The 2020 Hagerty Bull Market list showcases the top vehicles that our valuation experts project will appreciate in the coming year. For the full list of 10 vehicles (and one motorcycle!) click here.
The Integra Type R, introduced for 1997, has front-wheel drive, a wispy 130 pound-feet of torque, and looks like what it is: a two-door compact from the 1990s. These days, a really clean one might cost you $50,000 or more. On paper, that doesn’t quite make sense.
Inside the tight cabin of this yellow 2000 Type R, though, it suddenly all makes sense. The handling through Lime Rock’s Big Bend sweepers is neutral, not like a front-driver at all. The five-speed manual is Santana smooth. Most of all, it’s loud. So, so loud. A good loud. By the end of the track’s front stretch, the once tame Integra is shrieking. In the interest of weight saving, barely any sound deadening separates the engine from the driver’s ears.
The R stands for “racing,” and the 1.8-liter four-cylinder that comes with it, code-named B18C5 in Honda-speak, redlines at 8400 rpm. We’re talking the highest piston speed of any production-car engine in the world at the time, yielding more horsepower per liter than a Ferrari F355. Shigeru Uehara, the veteran Honda engineer responsible for the S2000 and NSX (and a personal friend of Ayrton Senna’s) served as chief engineer for the Type R. He can be credited with the incredible chassis tuning. To say the Type R handles better than other front-drivers is to miss the point, which is that it handles better than just about anything. Boy racers swooned. Acura left the Type R recipe alone for four years of production, only introducing yellow and black as new colors halfway through the run.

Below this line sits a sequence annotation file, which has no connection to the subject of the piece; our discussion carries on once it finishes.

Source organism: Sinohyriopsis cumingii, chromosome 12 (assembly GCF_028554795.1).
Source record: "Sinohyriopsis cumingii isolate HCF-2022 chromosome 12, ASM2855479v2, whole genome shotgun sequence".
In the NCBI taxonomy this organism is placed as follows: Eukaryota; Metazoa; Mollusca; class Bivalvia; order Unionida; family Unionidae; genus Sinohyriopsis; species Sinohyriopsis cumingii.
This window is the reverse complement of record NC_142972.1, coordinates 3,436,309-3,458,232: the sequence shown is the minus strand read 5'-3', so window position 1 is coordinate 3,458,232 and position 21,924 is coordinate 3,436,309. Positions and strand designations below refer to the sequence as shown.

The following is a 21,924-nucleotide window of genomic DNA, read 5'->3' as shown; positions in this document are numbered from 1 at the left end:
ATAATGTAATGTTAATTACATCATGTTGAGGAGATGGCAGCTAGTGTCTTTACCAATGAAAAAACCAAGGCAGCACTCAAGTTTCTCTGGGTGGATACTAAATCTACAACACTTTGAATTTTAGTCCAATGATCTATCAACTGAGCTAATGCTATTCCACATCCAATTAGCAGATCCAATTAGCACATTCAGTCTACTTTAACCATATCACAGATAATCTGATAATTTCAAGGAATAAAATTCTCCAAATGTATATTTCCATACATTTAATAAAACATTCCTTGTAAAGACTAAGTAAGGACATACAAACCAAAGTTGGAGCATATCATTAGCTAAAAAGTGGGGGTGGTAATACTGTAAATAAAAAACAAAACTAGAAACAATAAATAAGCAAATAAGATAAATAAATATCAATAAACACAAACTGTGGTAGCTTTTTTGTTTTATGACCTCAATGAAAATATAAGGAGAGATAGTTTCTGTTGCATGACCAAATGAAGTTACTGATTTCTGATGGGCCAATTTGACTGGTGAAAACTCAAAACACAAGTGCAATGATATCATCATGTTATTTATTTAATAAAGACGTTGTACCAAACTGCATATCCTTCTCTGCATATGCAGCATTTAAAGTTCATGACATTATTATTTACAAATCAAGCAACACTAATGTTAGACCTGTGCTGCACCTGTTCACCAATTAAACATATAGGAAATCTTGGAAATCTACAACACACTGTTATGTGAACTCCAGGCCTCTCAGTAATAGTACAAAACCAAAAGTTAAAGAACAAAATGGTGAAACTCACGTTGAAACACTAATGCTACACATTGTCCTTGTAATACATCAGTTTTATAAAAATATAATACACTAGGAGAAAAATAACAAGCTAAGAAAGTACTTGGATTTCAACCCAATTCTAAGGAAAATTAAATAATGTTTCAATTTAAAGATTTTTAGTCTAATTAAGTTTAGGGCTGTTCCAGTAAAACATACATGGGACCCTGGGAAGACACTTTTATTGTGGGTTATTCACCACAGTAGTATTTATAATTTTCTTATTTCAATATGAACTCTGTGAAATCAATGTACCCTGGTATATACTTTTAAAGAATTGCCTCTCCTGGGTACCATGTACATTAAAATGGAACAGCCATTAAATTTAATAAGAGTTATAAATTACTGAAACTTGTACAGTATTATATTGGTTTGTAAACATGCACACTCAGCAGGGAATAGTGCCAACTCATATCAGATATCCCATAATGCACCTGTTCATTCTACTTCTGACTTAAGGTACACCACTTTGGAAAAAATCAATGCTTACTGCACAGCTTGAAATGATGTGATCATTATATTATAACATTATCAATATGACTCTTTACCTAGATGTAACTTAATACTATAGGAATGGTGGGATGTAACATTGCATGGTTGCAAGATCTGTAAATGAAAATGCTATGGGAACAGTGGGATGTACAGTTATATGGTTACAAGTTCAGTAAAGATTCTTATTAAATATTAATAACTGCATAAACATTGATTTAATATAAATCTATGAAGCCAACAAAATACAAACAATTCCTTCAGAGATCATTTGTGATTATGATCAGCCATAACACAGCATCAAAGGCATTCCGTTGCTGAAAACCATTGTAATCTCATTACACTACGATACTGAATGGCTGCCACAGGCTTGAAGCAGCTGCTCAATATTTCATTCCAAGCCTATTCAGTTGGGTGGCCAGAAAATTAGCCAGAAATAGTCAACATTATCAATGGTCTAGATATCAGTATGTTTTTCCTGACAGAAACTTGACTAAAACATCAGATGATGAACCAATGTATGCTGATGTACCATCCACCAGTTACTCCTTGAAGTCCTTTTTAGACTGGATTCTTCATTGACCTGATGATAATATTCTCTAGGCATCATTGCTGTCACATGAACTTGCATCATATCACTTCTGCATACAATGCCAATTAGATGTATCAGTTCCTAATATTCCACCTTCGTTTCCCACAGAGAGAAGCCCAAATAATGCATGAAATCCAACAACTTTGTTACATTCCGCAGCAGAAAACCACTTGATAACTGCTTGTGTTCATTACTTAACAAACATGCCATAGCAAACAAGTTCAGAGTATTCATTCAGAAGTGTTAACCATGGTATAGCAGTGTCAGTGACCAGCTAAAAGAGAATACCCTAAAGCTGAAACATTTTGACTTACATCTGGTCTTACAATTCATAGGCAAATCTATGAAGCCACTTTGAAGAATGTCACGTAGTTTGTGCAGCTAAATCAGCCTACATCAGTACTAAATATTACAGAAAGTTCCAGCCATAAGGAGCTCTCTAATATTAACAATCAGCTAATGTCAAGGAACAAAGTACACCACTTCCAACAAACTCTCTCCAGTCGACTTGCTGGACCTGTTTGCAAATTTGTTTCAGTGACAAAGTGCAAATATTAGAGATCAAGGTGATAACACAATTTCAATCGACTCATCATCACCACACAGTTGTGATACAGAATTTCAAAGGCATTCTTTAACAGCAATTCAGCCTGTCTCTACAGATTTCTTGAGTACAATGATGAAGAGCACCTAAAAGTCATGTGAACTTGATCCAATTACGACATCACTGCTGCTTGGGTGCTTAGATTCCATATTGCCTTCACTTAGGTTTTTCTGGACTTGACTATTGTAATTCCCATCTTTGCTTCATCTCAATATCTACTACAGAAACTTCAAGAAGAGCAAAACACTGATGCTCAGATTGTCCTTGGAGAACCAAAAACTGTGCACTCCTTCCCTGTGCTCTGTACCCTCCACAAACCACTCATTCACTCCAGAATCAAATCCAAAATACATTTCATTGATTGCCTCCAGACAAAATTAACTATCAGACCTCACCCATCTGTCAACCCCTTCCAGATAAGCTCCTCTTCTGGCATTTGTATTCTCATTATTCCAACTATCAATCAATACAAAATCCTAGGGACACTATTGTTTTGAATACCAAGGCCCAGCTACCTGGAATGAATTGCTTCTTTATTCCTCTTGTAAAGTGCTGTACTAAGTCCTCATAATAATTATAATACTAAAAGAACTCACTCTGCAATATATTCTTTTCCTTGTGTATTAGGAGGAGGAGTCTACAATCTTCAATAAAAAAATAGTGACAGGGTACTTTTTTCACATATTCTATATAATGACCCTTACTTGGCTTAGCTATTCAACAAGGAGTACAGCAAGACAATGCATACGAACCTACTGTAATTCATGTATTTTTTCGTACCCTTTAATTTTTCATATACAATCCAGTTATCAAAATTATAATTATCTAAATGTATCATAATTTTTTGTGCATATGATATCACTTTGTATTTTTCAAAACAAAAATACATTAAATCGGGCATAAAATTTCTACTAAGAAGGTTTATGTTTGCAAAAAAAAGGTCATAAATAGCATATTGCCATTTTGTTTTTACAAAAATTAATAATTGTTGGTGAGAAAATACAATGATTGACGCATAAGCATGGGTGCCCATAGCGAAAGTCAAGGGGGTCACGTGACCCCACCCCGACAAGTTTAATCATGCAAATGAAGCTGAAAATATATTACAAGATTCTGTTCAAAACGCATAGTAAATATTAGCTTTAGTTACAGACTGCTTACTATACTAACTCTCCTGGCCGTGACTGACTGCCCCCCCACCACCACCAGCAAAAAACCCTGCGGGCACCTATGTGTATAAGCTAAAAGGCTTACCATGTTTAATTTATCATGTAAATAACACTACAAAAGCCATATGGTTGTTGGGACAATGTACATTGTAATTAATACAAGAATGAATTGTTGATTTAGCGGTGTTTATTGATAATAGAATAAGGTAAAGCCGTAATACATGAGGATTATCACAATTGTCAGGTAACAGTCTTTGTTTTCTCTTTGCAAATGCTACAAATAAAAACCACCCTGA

Hagerty member Joe Stubenrauch, 56, is hardly a boy racer, which partly explains why the Type R he bought new in 2000 is still showroom fresh, despite 93,500 miles on the clock. (Not quite as nice as the 1191-mile example that brought $63,800 at Barrett-Jackson Vegas, but damn close.) Stubenrauch spends nearly four hours per day commuting via train to and from his publishing office in New York City. There is likely no better escape from public transit than wringing every last decibel out of this wolf in commuter-car clothing.
[+] “Young timer” vehicles are a thing now; immediate respect at any cars-and-coffee.
[–] Don’t expect to get one off the line quickly; absent the “R” on the side, it looks like just another Integra.
Although front drive is generally shunned, the Type R is widely considered the best-handling front-driver of all time. Huge with millennials; half the quotes are from them. Type Rs are super rare and hard to find in good shape and only newly added to our price guide because three years ago sales were scant.